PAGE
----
Ecological Footprint Accounting and Methodology · Ecological Footprint Accounting and Methodology...
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Ecological Footprint Accounting and Methodology
The Ecological Footprint is a resource accounting tool that measures the amount of biologically productive land and water area an individual, a city, a country, a region, or all of humanity uses to produce the resources it consumes and to absorb its waste using prevailing technology. The Ecological Footprint is used widely as a resource management and communication tool by governments, businesses, educational institutions, and non-governmental organizations. Productive land and sea areas support human demands for food, fibre, timber, energy, and space for infrastructure. These areas also absorb the waste products from the human economy, such as CO2 emissions. This demand on the biosphere can be compared to biocapacity, a measure of the amount of biologically productive land and water available for human use. Ecological overshoot occurs when a populations demand on an ecosystem exceeds the capacity of that ecosystem to regenerate the resources it consumes and absorb its wastes; a practice that leads to a depletion of the planets life supporting biological capital and/or to an accumulation of waste products.
Figure 1: World ecological overshoot according to the 2008 edition of the National Footprint Accounts. Humanitys Ecological Footprint, expressed in number of planets demanded, has increased significantly over the past 45 years. 1
The National Footprint Accounts measure the ecological resource use and resource capacity of nations over time. Based on approximately 5,400 data points per country per year, the Accounts calculate the Footprints of 150 nations from 1961 to the present. These accounts provide the core data that is needed for all Ecological Footprint analysis worldwide.
Data Sources and Methodology The calculations in the National Footprint Accounts are primarily based on international data sets published by the Food and Agriculture Organization of the United Nations, the International Energy Agency, the UN Statistics Division, and the Intergovernmental Panel on Climate Change. Other data sources include studies in peer-reviewed science journals and thematic collections.
Global Footprint Network is the steward of two committees: the National Accounts Review Committee and the Standards Committee. These committees are composed of members of more than 100 Partner organizations and were created to oversee the scientific basis of the National Footprints Accounts and provide standards to govern Footprint applications. Together, these ensure accurate, consistent and comparable Footprint analyses. In addition, Global Footprint Network encourages national governments to conduct reviews of their countrys own accounts through a third party process.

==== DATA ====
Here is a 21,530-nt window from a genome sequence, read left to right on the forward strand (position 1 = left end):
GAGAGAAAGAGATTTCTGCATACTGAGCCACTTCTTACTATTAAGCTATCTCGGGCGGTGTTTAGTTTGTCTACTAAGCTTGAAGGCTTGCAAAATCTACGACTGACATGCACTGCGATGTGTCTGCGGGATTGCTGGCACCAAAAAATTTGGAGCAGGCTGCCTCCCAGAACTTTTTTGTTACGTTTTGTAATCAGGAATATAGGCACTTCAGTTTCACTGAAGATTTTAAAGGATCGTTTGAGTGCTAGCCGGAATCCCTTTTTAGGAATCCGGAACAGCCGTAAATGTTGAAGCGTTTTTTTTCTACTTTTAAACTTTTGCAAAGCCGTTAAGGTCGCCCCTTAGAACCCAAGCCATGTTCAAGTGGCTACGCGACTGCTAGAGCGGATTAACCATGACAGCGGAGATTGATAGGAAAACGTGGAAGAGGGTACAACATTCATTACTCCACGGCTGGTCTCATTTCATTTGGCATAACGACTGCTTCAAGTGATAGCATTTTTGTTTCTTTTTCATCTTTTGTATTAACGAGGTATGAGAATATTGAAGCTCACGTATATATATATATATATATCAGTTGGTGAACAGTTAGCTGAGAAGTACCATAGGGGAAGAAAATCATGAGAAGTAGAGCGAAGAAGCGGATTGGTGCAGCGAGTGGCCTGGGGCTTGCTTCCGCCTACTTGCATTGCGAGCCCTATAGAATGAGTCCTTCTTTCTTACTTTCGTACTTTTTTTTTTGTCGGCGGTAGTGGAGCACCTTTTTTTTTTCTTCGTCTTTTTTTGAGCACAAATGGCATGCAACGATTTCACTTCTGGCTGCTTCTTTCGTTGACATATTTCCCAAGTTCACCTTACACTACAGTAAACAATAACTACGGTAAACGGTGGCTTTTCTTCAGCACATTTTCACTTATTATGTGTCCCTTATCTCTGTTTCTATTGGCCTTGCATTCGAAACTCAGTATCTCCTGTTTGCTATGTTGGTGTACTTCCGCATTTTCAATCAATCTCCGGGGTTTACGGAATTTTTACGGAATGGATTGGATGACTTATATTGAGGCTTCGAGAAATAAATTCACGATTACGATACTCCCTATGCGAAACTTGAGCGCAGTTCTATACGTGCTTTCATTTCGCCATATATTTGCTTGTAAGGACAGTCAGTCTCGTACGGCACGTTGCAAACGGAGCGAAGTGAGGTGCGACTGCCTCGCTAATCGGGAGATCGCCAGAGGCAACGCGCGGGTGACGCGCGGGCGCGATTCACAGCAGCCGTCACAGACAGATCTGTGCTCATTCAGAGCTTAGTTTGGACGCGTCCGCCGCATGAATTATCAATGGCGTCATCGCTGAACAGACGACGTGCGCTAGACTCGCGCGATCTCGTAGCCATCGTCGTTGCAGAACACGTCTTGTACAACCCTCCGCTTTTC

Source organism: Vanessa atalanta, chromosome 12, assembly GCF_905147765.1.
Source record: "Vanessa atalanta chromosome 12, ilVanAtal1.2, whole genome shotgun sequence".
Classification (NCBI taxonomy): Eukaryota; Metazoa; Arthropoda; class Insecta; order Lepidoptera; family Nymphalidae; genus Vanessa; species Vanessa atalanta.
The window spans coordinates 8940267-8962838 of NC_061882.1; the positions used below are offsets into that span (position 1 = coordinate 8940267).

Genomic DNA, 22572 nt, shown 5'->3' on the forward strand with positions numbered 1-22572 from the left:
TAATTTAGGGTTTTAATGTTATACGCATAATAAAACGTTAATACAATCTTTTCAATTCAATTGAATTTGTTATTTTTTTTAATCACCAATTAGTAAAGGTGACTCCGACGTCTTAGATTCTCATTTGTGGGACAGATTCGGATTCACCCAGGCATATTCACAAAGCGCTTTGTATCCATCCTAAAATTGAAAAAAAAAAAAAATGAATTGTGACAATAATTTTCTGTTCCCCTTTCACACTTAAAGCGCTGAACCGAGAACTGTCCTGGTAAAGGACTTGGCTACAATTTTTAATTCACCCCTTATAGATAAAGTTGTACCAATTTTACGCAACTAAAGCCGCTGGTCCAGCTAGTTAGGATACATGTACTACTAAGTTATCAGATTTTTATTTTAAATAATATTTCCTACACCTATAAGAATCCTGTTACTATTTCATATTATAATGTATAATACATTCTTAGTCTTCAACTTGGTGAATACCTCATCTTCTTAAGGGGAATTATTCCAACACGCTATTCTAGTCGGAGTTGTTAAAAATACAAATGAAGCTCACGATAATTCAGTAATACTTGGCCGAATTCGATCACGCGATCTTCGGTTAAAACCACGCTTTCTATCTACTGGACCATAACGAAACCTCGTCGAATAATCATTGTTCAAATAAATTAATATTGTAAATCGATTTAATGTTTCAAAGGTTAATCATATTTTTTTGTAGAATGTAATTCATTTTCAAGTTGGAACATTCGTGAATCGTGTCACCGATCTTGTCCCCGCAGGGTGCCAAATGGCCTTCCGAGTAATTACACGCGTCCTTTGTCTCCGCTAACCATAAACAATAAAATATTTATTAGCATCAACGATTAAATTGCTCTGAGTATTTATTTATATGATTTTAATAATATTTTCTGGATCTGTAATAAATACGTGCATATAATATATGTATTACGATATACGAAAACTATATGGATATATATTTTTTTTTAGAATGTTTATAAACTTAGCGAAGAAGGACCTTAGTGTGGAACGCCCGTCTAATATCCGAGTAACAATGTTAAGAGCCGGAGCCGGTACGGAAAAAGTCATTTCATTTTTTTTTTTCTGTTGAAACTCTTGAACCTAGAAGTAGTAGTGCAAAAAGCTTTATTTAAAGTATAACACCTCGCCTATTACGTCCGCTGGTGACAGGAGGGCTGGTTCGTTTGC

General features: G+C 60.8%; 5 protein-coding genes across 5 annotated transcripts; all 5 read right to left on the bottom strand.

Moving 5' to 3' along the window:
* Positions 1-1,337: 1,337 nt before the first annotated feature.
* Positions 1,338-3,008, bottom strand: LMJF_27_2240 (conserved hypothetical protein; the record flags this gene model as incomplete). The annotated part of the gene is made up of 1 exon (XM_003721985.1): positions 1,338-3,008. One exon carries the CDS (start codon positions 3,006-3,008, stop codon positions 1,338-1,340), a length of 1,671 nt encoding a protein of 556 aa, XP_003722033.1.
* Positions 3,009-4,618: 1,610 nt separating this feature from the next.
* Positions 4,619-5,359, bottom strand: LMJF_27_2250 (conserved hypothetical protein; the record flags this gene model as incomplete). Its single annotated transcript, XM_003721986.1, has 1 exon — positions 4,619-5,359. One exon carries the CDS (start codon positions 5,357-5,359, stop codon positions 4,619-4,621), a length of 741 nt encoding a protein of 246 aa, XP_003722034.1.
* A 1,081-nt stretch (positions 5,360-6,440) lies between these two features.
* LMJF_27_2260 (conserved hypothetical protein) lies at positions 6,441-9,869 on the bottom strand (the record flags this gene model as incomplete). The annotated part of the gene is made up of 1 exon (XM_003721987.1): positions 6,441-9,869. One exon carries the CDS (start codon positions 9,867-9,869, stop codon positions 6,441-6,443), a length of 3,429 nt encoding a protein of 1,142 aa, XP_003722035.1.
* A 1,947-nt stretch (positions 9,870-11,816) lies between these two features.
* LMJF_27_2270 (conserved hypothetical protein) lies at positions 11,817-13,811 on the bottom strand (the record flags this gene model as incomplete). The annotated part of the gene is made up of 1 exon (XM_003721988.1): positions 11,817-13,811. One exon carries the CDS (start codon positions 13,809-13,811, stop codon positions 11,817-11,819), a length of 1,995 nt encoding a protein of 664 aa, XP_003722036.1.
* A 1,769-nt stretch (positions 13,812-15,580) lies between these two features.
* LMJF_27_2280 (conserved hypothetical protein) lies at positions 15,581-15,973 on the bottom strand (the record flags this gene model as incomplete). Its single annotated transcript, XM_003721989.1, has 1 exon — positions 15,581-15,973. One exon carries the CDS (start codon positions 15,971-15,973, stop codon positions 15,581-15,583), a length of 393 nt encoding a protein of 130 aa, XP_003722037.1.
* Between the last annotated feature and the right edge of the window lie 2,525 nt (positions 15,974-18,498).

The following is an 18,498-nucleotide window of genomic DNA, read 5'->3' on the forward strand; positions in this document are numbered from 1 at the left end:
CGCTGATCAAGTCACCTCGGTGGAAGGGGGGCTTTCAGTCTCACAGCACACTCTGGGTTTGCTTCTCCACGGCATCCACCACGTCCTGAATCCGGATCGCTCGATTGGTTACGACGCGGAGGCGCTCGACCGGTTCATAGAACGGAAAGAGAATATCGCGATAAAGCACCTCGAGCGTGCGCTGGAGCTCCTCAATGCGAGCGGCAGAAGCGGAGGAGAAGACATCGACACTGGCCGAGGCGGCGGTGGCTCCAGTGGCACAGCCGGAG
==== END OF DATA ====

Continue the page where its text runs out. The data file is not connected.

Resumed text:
Ecological Footprint Calculations The Ecological Footprint is calculated by considering all of the biological materials consumed, and all of the biological wastes generated, by a person in a given year. These materials and wastes each demand
1 Global Footprint Network 2008. National Footprint Accounts, 2008 Edition. Available at www.footprintnetwork.org.
ecologically productive areas, such as cropland to grow potatoes, or forest to sequester fossil carbon dioxide emissions. All of these materials and wastes are then individually translated into an equivalent number of global hectares, hectares with world-average productivity. To accomplish this, an amount of material consumed by that person (tonnes per year) is divided by the yield of the specific land or sea area (annual tonnes per hectare) from which it was harvested, or where its waste material was absorbed. The number of hectares that result from this calculation are then converted to global hectares using yield and equivalence factors. The sum of the global hectares needed to support the resource consumption and waste generation of the person gives that persons total Ecological Footprint of consumption. The Ecological Footprint of consumption of a group of people, such as a city or nation, is simply the sum of the Ecological Footprint of all the residents of that city or nation. It is also possible to construct an Ecological Footprint of production for a city or nation, which instead sums the Ecological Footprint of all resources extracted and wastes generated within the borders of the city or nation and does not account for the imports or exports for that city or nation. The Ecological Footprint represents appropriated biocapacity, and biocapacity represents the availability of bioproductive land. For any land use type, the Ecological Footprint EF of a country, in global hectares, is given by
=(Eq. 1a) Ecological Footprint
where P is the amount of a product harvested or waste emitted, YN is the national average yield for P, and YF and EQF are the yield factor and equivalence factor, respectively, for the land use type in question. A countrys biocapacity BC for any land use type is calculated as follows, where A is the area available for a given land use type 2
(Eq. 1b) Biocapacity EQFYFA = What is an Ecological Creditor Country?
Ecological Creditor Countries
Ecological Debtor Countries
Figure 2: Ecological Creditor and Debtor Countries (data 2005)3
Residents of ecological creditor countries use less ecological resources than are available within their national borders, and therefore are endowed with a reserve of natural assets. This reserve, in an increasingly resource-constrained world, empowers these countries and strengthens their strategic position in trade or for biodiversity preservation. In contrast, countries with ecological deficits depend on net imports of such resources or on liquidating their ecological assets to maintain their economies. As ecological creditor countries, currently home for merely 20 percent of the worlds population, become increasingly rare, it will become crucial for debtor nations to forge relationships with these creditor countries (see Figure 2). This Summit will help explore and define these possibilities.